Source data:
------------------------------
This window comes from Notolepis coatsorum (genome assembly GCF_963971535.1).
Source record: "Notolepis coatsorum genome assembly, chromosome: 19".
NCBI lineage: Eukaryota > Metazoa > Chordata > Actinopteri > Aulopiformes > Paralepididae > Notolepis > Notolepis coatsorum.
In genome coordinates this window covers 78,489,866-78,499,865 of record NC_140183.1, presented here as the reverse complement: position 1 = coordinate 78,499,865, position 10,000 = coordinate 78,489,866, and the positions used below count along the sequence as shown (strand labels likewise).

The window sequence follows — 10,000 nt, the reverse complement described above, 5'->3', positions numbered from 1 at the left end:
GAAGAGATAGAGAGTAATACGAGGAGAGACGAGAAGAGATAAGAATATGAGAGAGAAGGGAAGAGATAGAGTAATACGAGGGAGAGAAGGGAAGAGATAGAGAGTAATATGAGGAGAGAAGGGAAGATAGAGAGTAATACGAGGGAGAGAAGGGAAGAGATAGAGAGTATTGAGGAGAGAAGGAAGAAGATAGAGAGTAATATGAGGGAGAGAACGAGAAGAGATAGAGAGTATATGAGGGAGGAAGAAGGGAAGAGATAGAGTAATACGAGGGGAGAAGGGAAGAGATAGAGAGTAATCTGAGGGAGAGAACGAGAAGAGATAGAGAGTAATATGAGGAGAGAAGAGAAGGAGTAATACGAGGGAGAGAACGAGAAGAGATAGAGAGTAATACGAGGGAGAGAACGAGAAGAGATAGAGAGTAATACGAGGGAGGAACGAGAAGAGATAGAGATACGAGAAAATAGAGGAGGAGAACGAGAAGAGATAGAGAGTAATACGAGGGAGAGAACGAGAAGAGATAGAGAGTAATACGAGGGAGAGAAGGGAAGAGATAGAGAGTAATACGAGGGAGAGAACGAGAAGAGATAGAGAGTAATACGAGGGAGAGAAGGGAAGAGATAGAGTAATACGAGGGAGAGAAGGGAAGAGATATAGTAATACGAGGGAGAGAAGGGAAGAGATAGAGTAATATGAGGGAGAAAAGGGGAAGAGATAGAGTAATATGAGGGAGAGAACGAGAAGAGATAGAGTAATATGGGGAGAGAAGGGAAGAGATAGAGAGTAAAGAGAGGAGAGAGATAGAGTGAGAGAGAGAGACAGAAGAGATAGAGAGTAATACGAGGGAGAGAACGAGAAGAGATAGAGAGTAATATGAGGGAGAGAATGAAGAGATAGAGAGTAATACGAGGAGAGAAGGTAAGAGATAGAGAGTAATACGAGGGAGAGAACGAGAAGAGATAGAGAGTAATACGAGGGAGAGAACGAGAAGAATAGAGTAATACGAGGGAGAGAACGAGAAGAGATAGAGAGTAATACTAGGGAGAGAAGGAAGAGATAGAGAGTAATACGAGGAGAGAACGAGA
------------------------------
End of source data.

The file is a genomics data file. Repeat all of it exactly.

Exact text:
This window comes from Notolepis coatsorum (genome assembly GCF_963971535.1).
Source record: "Notolepis coatsorum genome assembly, chromosome: 19".
NCBI lineage: Eukaryota > Metazoa > Chordata > Actinopteri > Aulopiformes > Paralepididae > Notolepis > Notolepis coatsorum.
In genome coordinates this window covers 78,489,866-78,499,865 of record NC_140183.1, presented here as the reverse complement: position 1 = coordinate 78,499,865, position 10,000 = coordinate 78,489,866, and the positions used below count along the sequence as shown (strand labels likewise).

The window sequence follows — 10,000 nt, the reverse complement described above, 5'->3', positions numbered from 1 at the left end:
GAAGAGATAGAGAGTAATACGAGGAGAGACGAGAAGAGATAAGAATATGAGAGAGAAGGGAAGAGATAGAGTAATACGAGGGAGAGAAGGGAAGAGATAGAGAGTAATATGAGGAGAGAAGGGAAGATAGAGAGTAATACGAGGGAGAGAAGGGAAGAGATAGAGAGTATTGAGGAGAGAAGGAAGAAGATAGAGAGTAATATGAGGGAGAGAACGAGAAGAGATAGAGAGTATATGAGGGAGGAAGAAGGGAAGAGATAGAGTAATACGAGGGGAGAAGGGAAGAGATAGAGAGTAATCTGAGGGAGAGAACGAGAAGAGATAGAGAGTAATATGAGGAGAGAAGAGAAGGAGTAATACGAGGGAGAGAACGAGAAGAGATAGAGAGTAATACGAGGGAGAGAACGAGAAGAGATAGAGAGTAATACGAGGGAGGAACGAGAAGAGATAGAGATACGAGAAAATAGAGGAGGAGAACGAGAAGAGATAGAGAGTAATACGAGGGAGAGAACGAGAAGAGATAGAGAGTAATACGAGGGAGAGAAGGGAAGAGATAGAGAGTAATACGAGGGAGAGAACGAGAAGAGATAGAGAGTAATACGAGGGAGAGAAGGGAAGAGATAGAGTAATACGAGGGAGAGAAGGGAAGAGATATAGTAATACGAGGGAGAGAAGGGAAGAGATAGAGTAATATGAGGGAGAAAAGGGGAAGAGATAGAGTAATATGAGGGAGAGAACGAGAAGAGATAGAGTAATATGGGGAGAGAAGGGAAGAGATAGAGAGTAAAGAGAGGAGAGAGATAGAGTGAGAGAGAGAGACAGAAGAGATAGAGAGTAATACGAGGGAGAGAACGAGAAGAGATAGAGAGTAATATGAGGGAGAGAATGAAGAGATAGAGAGTAATACGAGGAGAGAAGGTAAGAGATAGAGAGTAATACGAGGGAGAGAACGAGAAGAGATAGAGAGTAATACGAGGGAGAGAACGAGAAGAATAGAGTAATACGAGGGAGAGAACGAGAAGAGATAGAGAGTAATACTAGGGAGAGAAGGAAGAGATAGAGAGTAATACGAGGAGAGAACGAGA